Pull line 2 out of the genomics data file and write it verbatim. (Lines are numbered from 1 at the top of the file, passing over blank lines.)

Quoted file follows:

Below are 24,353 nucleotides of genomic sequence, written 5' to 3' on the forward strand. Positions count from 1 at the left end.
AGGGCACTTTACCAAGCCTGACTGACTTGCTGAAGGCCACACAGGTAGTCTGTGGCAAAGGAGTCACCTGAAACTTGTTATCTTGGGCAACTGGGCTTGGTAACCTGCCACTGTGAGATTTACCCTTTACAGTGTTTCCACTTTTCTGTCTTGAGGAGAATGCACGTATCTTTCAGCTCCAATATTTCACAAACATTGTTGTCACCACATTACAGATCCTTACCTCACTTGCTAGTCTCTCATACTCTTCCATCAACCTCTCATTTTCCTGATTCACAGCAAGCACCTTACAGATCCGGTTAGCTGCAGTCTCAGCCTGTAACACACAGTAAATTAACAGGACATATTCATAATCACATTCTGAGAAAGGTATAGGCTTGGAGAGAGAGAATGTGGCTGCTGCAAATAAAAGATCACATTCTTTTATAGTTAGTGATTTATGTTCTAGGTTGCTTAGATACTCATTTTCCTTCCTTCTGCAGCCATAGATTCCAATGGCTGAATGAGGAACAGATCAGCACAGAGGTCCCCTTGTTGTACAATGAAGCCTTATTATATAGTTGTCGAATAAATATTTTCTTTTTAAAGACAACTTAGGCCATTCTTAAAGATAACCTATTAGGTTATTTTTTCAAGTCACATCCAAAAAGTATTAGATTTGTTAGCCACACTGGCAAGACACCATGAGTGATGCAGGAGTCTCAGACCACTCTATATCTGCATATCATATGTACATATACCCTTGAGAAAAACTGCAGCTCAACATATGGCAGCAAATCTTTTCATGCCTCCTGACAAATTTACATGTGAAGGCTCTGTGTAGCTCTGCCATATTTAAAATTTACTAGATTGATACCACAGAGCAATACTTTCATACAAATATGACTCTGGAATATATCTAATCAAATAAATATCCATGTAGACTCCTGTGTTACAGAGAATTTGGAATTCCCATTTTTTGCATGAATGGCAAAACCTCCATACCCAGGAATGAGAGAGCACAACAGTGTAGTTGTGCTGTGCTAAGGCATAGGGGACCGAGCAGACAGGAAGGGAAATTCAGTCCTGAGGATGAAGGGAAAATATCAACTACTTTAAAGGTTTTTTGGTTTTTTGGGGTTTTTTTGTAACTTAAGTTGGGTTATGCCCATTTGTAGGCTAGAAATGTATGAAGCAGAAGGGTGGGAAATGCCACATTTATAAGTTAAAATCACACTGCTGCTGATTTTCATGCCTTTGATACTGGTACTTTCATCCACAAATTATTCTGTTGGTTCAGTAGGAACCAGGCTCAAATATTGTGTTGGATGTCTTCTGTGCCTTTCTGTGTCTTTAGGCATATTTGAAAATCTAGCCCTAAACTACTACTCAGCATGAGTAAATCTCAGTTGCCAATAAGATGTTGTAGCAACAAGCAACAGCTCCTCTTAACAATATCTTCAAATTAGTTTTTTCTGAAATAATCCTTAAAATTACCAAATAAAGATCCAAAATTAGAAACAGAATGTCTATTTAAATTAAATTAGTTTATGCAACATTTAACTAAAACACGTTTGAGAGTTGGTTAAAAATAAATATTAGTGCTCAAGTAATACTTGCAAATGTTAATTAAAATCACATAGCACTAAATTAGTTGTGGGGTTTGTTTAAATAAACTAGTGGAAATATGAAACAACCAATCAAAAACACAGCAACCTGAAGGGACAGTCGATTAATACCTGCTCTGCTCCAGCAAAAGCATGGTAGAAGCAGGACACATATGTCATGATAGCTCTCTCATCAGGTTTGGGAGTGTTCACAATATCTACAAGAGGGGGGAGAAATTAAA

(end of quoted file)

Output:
AGGGCACTTTACCAAGCCTGACTGACTTGCTGAAGGCCACACAGGTAGTCTGTGGCAAAGGAGTCACCTGAAACTTGTTATCTTGGGCAACTGGGCTTGGTAACCTGCCACTGTGAGATTTACCCTTTACAGTGTTTCCACTTTTCTGTCTTGAGGAGAATGCACGTATCTTTCAGCTCCAATATTTCACAAACATTGTTGTCACCACATTACAGATCCTTACCTCACTTGCTAGTCTCTCATACTCTTCCATCAACCTCTCATTTTCCTGATTCACAGCAAGCACCTTACAGATCCGGTTAGCTGCAGTCTCAGCCTGTAACACACAGTAAATTAACAGGACATATTCATAATCACATTCTGAGAAAGGTATAGGCTTGGAGAGAGAGAATGTGGCTGCTGCAAATAAAAGATCACATTCTTTTATAGTTAGTGATTTATGTTCTAGGTTGCTTAGATACTCATTTTCCTTCCTTCTGCAGCCATAGATTCCAATGGCTGAATGAGGAACAGATCAGCACAGAGGTCCCCTTGTTGTACAATGAAGCCTTATTATATAGTTGTCGAATAAATATTTTCTTTTTAAAGACAACTTAGGCCATTCTTAAAGATAACCTATTAGGTTATTTTTTCAAGTCACATCCAAAAAGTATTAGATTTGTTAGCCACACTGGCAAGACACCATGAGTGATGCAGGAGTCTCAGACCACTCTATATCTGCATATCATATGTACATATACCCTTGAGAAAAACTGCAGCTCAACATATGGCAGCAAATCTTTTCATGCCTCCTGACAAATTTACATGTGAAGGCTCTGTGTAGCTCTGCCATATTTAAAATTTACTAGATTGATACCACAGAGCAATACTTTCATACAAATATGACTCTGGAATATATCTAATCAAATAAATATCCATGTAGACTCCTGTGTTACAGAGAATTTGGAATTCCCATTTTTTGCATGAATGGCAAAACCTCCATACCCAGGAATGAGAGAGCACAACAGTGTAGTTGTGCTGTGCTAAGGCATAGGGGACCGAGCAGACAGGAAGGGAAATTCAGTCCTGAGGATGAAGGGAAAATATCAACTACTTTAAAGGTTTTTTGGTTTTTTGGGGTTTTTTTGTAACTTAAGTTGGGTTATGCCCATTTGTAGGCTAGAAATGTATGAAGCAGAAGGGTGGGAAATGCCACATTTATAAGTTAAAATCACACTGCTGCTGATTTTCATGCCTTTGATACTGGTACTTTCATCCACAAATTATTCTGTTGGTTCAGTAGGAACCAGGCTCAAATATTGTGTTGGATGTCTTCTGTGCCTTTCTGTGTCTTTAGGCATATTTGAAAATCTAGCCCTAAACTACTACTCAGCATGAGTAAATCTCAGTTGCCAATAAGATGTTGTAGCAACAAGCAACAGCTCCTCTTAACAATATCTTCAAATTAGTTTTTTCTGAAATAATCCTTAAAATTACCAAATAAAGATCCAAAATTAGAAACAGAATGTCTATTTAAATTAAATTAGTTTATGCAACATTTAACTAAAACACGTTTGAGAGTTGGTTAAAAATAAATATTAGTGCTCAAGTAATACTTGCAAATGTTAATTAAAATCACATAGCACTAAATTAGTTGTGGGGTTTGTTTAAATAAACTAGTGGAAATATGAAACAACCAATCAAAAACACAGCAACCTGAAGGGACAGTCGATTAATACCTGCTCTGCTCCAGCAAAAGCATGGTAGAAGCAGGACACATATGTCATGATAGCTCTCTCATCAGGTTTGGGAGTGTTCACAATATCTACAAGAGGGGGGAGAAATTAAA